Basically, the drill requires the participant to crawl in a particular pattern around a grid made of nine tires without benefit of sight. The sensory benefits of this exercise include:
- Mental mapping: This process starts by seeing the layout of the tires along with any physical characteristics of the ground before restricting vision. Once the drill begins, the participant is forced to link what is being felt by their hands to the image of the space and its characteristics. Senses of hearing and smell can be linked to this mental image as well if there are noises or odors present.
- Linking senses to memory: One variation of the exercise puts a different object in many of the tires. Participants must figure out what the objects are, remember what they are when asked, and even return to the tire containing a specific object if asked. This a fantastic tool for strengthening the link between touch sensors (your hands) and the brain.
- Triangulating: Depending on the specific noises present, participants are encouraged to use two or three different sounds around them to keep their sense of direction.
- Sensory integration: Participants are also encouraged to integrate all of this information together to fill out the mental map they made before they started. Doing this successfully creates a single mental "image" that includes information from all of the senses (except taste - I would discourage that).
Of course the drill teaches many other things that are much more specific to firefighting than most of us need, but the relative simplicity of the drill means that many of us could adapt this drill into a useful exercise. It is still more complex and will take a bit longer than any of the exercises in The 15 Minute Fix: SENSES, but if you have a safe backyard and your knees are good enough to crawl around it (or you have some good knee pads), you could adapt this drill into an effective multi-sense exercise.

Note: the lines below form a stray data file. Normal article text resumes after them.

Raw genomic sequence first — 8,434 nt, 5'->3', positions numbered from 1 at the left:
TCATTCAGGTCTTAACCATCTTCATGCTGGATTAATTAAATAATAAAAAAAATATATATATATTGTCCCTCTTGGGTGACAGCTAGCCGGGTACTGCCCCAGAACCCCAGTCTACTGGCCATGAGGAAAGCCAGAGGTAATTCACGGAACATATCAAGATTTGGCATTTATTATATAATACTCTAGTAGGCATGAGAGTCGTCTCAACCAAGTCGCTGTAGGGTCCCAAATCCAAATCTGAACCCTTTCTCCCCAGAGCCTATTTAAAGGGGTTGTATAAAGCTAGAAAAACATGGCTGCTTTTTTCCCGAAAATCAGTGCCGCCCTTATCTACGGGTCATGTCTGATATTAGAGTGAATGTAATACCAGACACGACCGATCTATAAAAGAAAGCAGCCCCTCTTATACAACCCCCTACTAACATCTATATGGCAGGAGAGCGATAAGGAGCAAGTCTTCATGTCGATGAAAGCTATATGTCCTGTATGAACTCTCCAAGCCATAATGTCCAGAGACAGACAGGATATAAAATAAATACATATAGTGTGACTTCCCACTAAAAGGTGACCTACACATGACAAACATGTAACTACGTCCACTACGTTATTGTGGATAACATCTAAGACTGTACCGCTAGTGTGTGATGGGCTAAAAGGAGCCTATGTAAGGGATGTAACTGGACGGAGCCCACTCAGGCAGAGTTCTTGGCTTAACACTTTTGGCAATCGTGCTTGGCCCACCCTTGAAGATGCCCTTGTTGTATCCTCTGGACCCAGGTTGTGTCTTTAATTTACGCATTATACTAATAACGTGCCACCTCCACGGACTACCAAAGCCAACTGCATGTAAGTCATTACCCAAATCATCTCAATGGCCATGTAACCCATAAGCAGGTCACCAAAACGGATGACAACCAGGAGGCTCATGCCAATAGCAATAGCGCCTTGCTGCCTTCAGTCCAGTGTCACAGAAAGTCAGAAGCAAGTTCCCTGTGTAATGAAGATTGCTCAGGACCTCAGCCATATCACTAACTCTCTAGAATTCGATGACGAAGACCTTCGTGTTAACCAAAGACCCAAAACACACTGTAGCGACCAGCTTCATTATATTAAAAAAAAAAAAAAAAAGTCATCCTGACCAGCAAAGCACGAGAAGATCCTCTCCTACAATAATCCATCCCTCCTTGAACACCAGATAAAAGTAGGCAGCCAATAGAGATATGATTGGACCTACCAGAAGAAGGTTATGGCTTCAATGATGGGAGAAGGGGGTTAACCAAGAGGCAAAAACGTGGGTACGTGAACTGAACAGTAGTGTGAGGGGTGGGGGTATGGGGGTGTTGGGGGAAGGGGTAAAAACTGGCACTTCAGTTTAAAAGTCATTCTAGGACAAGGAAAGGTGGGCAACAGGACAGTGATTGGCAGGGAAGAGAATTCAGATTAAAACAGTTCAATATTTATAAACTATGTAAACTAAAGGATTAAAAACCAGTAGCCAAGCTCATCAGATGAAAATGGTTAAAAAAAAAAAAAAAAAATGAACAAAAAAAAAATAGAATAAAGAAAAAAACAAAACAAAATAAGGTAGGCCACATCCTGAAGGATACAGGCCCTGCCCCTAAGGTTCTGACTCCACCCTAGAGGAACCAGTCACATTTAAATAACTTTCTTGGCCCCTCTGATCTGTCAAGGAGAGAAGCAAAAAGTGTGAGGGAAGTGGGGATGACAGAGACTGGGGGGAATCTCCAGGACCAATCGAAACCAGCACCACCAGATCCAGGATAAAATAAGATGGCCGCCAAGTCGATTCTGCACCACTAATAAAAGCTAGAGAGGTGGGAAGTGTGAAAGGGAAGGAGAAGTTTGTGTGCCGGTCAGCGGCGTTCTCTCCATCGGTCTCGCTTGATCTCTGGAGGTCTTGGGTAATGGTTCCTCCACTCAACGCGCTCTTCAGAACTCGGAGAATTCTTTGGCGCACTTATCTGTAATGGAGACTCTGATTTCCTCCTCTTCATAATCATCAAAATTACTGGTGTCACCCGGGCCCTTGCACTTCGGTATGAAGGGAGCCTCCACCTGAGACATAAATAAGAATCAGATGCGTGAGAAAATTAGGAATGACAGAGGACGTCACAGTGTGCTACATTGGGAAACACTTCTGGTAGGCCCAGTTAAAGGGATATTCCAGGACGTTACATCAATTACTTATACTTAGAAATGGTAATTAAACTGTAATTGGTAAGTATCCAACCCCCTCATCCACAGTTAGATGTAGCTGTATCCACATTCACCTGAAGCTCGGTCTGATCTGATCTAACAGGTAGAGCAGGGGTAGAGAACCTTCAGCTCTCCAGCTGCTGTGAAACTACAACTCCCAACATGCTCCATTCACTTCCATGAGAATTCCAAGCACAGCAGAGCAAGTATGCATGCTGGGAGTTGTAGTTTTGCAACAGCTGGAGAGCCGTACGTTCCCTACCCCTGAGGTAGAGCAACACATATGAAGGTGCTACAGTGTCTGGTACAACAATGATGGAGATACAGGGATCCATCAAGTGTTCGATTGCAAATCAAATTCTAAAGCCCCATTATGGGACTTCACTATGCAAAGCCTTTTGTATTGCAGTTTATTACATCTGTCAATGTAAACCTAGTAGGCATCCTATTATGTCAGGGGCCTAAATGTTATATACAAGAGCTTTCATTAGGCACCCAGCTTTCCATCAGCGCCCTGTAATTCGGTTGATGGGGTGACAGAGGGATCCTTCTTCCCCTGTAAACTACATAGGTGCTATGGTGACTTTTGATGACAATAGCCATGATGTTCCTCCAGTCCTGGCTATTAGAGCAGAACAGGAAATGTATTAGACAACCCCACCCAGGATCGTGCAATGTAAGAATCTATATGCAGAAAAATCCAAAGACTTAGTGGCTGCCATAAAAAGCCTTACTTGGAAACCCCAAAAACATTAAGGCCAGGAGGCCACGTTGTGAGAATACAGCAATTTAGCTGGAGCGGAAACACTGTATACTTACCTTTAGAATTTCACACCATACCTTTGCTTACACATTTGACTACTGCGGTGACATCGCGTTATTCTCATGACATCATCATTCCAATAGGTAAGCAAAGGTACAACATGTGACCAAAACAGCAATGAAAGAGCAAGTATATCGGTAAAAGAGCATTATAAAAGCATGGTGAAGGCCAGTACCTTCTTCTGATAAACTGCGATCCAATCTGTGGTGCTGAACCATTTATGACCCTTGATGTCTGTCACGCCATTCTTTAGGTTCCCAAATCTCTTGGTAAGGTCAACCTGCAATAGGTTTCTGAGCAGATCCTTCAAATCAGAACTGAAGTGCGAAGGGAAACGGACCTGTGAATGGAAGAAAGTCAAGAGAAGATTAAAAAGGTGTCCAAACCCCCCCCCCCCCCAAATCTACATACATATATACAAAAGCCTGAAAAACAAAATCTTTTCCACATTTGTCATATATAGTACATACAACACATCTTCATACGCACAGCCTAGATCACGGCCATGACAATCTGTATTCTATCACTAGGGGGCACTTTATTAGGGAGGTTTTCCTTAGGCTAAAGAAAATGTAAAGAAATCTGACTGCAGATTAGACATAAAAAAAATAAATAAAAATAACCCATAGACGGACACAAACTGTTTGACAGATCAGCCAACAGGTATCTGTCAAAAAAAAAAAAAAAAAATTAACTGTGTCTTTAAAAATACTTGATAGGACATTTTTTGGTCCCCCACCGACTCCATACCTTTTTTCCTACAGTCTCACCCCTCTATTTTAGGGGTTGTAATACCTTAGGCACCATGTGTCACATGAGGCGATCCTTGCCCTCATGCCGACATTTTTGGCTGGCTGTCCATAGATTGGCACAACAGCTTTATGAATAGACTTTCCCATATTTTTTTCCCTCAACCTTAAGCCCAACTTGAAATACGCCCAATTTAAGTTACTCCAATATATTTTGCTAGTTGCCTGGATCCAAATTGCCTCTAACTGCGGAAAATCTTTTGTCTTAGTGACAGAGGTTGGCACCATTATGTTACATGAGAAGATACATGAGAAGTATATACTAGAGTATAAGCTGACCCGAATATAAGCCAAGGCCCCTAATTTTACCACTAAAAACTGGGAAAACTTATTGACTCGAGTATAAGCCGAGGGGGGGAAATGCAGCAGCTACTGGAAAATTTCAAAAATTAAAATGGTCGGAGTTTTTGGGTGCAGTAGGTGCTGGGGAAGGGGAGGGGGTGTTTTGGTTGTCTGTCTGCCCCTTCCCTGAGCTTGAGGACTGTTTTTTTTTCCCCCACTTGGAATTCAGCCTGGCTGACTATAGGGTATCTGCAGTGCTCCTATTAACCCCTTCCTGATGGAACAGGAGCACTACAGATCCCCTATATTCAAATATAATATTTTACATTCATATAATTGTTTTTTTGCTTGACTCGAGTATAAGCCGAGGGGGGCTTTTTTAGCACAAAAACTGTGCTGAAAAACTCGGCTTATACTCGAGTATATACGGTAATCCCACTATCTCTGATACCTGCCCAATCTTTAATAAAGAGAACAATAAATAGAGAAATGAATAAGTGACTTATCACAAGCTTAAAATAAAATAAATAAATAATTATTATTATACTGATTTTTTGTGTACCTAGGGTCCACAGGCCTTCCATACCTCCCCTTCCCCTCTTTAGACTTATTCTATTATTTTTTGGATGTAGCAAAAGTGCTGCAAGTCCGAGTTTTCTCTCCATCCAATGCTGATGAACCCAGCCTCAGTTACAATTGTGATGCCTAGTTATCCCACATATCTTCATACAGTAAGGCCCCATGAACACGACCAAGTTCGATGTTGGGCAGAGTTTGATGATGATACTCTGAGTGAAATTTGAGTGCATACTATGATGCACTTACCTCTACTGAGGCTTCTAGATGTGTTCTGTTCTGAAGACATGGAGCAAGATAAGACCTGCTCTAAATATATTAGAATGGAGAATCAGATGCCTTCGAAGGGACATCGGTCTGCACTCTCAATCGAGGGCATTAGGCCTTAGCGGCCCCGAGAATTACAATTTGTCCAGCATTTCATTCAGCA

Here is how I might go about it:
- First, get a partner. This will keep you safe and improve the effectiveness of the exercise. Kids six or older can be great partners for this exercise - it makes a great game.
- Since you probably don't have nine tires, grab nine grocery bags (paper or plastic - doesn't matter, as long as you can't see though them and they're all the same). Have your partner find nine different objects and put them in the bags.
- Your partner should place the bags in a nine-point grid in your yard. Ideally, your grid is 30'x30' although if your space is limited it can be slightly smaller.
- Decide on a route you will follow, perhaps an "S" or a "G" shape (doing it differently each time you do the exercise). Study your route looking for physical clues in the ground (dirt patch, depression, patch of dandelions, etc.) and listening for auditory clues.
- Go to your starting point, blindfold yourself (sleep masks are an easy way to do this), and try to crawl the route you have decided on, stopping to reach in each bag along the way to identify the object inside.
- Use your senses to keep on track. Try to determine your location by feeling for the physical clues you saw before you started. Try to maintain your sense of direction by listening to where the sounds around you are coming from.
- If you get lost, start over. Safety tip: make sure your partner stops you if you are getting too far away or too near danger (e.g. the street, rose bushes, cliffs, etc.)
- Bonus: Once you have completed your route, keep your blindfold on and have your partner list three of the objects. Return to each of them in order.
- Bonus: Incorporate your sense of smell by placing paper towels doused in various odors in each bag instead of different objects. Identify the smells as you go along your route.
If you like this drill, think it sounds good but can't do it for space or other reasons, or simply want to learn more about being able to feel, hear, smell and taste better, then give The 15 Minute Fix: SENSES a try. Although the Nine Tire Drill is somewhat more complex, takes longer to do, and is best done with a partner, it is similar in approach and nature to the exercises in SENSES.
I learned about this drill through Les Baker's excellent article, "The Nine Tire Drill," that appeared in the August 2014 issue of Fire Engineering magazine. Fire Engineering doesn't rank high on most of our reading lists, but the article is an interesting read.
Thanks also to firefighters everywhere. I have nothing but awe and admiration for the work they do.
Age well my friends!